Monday, July 12, 2010

Shelving and Sorting

{Photo by rocketlass.}

In Luis Fernando Verissimo's witty and playful little novel Borges and the Eternal Orangutans, the cloistered, not necessarily reliable protagonist, whose life has been "spent among books," explains his status as a single man like this:
It didn't take much persuasion to keep me single. I had always thought of a permanent domestic commitment to any woman other than Aunt Raquel as an intellectual threat. Not that another woman would steal my soul, but she would fatally interfere with the organisation of my books, for which Aunt Raquel had a reverential respect that she had transmitted to a long line of terrified cleaning ladies. The "young master's books" were not to be touched, wherever they were in our small Bonfim apartment, and the shelf containing my editions of Borges was a kind of reliquary which, if profaned, could cost them their hands.
I think that's taking one's organizational schemes a bit too far.

Later in the novel, in Borges's library--which the narrator is surprised to find less organized than he'd expected, with piles of books on the floor--the master relates a tale that implicitly argues for the pleasures of a bit of disorder:
You told how in the King of Bohemia's fantastical library they resorted to coincidence in their attempts to evoke the spiritual language that circulated in the spheres and in dreams and that sought expression and significance in words, in vowels and consonants. With eyes closed, they would remove a book from the shelves, open it at random, choose a line, and then immediately copy this down. The process was repeated until they had a reasonably coherent paragraph or one that was promisingly incoherent and open to interpretation.
Which, of course, sends me to my shelves:
Never settle in a city where there aren't Jews: the food will be terrible and there'll be no culture. "What's the next move," asked Bunce, the pot-bellied dwarf. (This claim is anyway partly borne out by the standard dictionary of Ancient Egyptian.) Or there, about thirty-five feet in the air, I was in love with a girl who read my fortune in my hand and infuriated me by predicting that I would be the least important of the three great loves of her life. The houses have that peculiarly wintry aspect now on the west side, being all plastered over with snow adhering to the clapboards and half concealing the doors and windows. Perhaps in a broken, nocturnal, past-haunted city of solitary wanderers and lunatic leagues, like this one, such universal fantasies and the fellowship they provide are no longer possible.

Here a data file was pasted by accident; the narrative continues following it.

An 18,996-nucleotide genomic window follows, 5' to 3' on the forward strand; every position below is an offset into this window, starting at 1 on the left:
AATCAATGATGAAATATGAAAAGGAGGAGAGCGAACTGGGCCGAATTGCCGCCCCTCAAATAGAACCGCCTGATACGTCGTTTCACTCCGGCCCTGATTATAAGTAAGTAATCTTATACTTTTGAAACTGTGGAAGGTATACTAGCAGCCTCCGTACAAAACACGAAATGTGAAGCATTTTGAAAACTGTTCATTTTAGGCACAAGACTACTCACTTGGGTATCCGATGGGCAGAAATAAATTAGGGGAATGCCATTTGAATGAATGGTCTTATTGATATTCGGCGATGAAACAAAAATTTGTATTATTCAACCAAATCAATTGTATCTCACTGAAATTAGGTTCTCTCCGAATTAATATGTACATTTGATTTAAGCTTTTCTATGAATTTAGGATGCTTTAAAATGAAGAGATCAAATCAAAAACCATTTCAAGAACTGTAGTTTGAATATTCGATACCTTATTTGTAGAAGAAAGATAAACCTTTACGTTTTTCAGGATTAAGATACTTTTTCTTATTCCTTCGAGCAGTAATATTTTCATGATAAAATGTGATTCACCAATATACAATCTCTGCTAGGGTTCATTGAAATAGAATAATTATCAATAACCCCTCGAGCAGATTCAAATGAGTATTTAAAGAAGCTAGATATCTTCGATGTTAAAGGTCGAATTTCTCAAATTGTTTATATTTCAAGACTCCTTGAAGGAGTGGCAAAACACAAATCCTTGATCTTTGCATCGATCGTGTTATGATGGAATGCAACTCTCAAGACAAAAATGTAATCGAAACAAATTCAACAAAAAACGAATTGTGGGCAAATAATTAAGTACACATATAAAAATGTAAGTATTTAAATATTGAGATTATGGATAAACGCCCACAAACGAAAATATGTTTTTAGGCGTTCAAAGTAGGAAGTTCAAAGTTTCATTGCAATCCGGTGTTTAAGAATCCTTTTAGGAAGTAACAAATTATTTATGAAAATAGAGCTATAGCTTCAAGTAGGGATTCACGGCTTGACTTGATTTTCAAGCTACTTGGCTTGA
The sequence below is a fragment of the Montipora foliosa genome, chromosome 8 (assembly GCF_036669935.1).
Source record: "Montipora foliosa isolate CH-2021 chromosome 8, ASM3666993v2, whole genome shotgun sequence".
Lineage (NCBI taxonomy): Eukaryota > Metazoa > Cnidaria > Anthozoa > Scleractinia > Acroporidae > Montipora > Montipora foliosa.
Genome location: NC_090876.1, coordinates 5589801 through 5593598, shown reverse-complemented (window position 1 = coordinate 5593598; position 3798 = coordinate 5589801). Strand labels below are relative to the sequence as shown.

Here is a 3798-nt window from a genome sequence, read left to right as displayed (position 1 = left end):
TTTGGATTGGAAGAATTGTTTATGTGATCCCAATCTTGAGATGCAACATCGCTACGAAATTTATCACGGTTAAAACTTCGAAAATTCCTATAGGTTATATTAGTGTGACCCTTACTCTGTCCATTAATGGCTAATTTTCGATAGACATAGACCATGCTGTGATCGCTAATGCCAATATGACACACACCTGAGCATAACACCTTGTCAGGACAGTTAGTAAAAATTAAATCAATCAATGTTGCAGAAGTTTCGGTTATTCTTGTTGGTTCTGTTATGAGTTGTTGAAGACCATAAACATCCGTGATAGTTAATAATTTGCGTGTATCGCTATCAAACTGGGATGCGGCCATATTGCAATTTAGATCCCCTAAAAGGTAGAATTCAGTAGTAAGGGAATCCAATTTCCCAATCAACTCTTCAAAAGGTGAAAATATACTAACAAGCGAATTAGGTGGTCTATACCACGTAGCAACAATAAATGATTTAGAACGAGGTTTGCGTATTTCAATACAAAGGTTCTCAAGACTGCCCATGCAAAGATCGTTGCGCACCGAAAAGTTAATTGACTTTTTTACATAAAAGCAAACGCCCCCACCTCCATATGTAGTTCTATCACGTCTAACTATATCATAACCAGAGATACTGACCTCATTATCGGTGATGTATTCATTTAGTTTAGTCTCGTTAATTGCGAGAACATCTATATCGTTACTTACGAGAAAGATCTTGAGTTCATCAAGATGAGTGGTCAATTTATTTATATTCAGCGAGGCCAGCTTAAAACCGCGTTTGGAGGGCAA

For the sake of those who prefer their sortes IBRL unexplicated, I've hidden the citations here. I claim no predictive quality--except, that is, for melancholic, solitary wanderers and members of lunatic leagues who've been disappointed in love.

And, pray tell, what do your shelves have to say?


  1. Fun! Also, it seems vaguely reminiscent of the Sortes virgilianae. Too lazy to actually put together a paragraph at the moment, though.

  2. Lovely. I must ask what is rocketlass' photo a photo of? It's a great sculpture -- where is it, and by whom? I will put together a paragraph of this nature this evening, hopefully.

  3. The sculpture is in downtown Oklahoma City, in a square full of fountains and sculptures, though I don't know what street it's on or who the artist is.

  4. K. Frazier2:54 PM

    I´ve been reading a biography of Tesla lately, and he had the same problem of not wanting a woman around to interfere with the organization of his scientific work. Of course, he gave us the AC electrical motor that revolutionized the world. So you might say it was worth the loss of love and human connection. Then again, you might say he could´ve had his electricity and his humanity too, if he hadn´t been quite so stubborn. Tesla is, I´ve started to think, a Borges character, or is at least modified by Borges in the way Borges taught us that great writers always modify the past. Thanks as always for sharing your fascinating thoughts on your reading.

  5. My random generation:

    Across that great gulf, in the high seas of this democracy, we went out with this object, leaving my aunt behind; Voltaire used his extraordinary style to show (or to suggest) that the facts of history are appalling. There is no question but that this whole-number relationship, with its eidetic clarity, was capable of only approximate confirmation by the accuracy of the experiments that were possible for him -- and that that was all it needed. I have been described by some reporters as being introverted or shy, and I guess this is true to some extent. "They had to flee into Egypt," she said in a low voice and turned her head again and this time her eyes moved directly to Rayber's face in the window and he knew they sought it. The porter at the door for the rent. The people asked, "Did you find him?"

    Tesla is... a Borges character

    Funny, I always think of him as a Beaton character.

  6. Books used in the generation of this random paragraph: Ferlinghetti, "Landscapes of Living and Dying"; "David Copperfield"; Borges, foreword to Edward Gibbons "Pages of History and Autobiography"; Hans Blumenberg, "Genesis of the Copernican Worldview"; "The Violent Bear It Away"; "The Burroughs File"; and two others that are slipping my mind.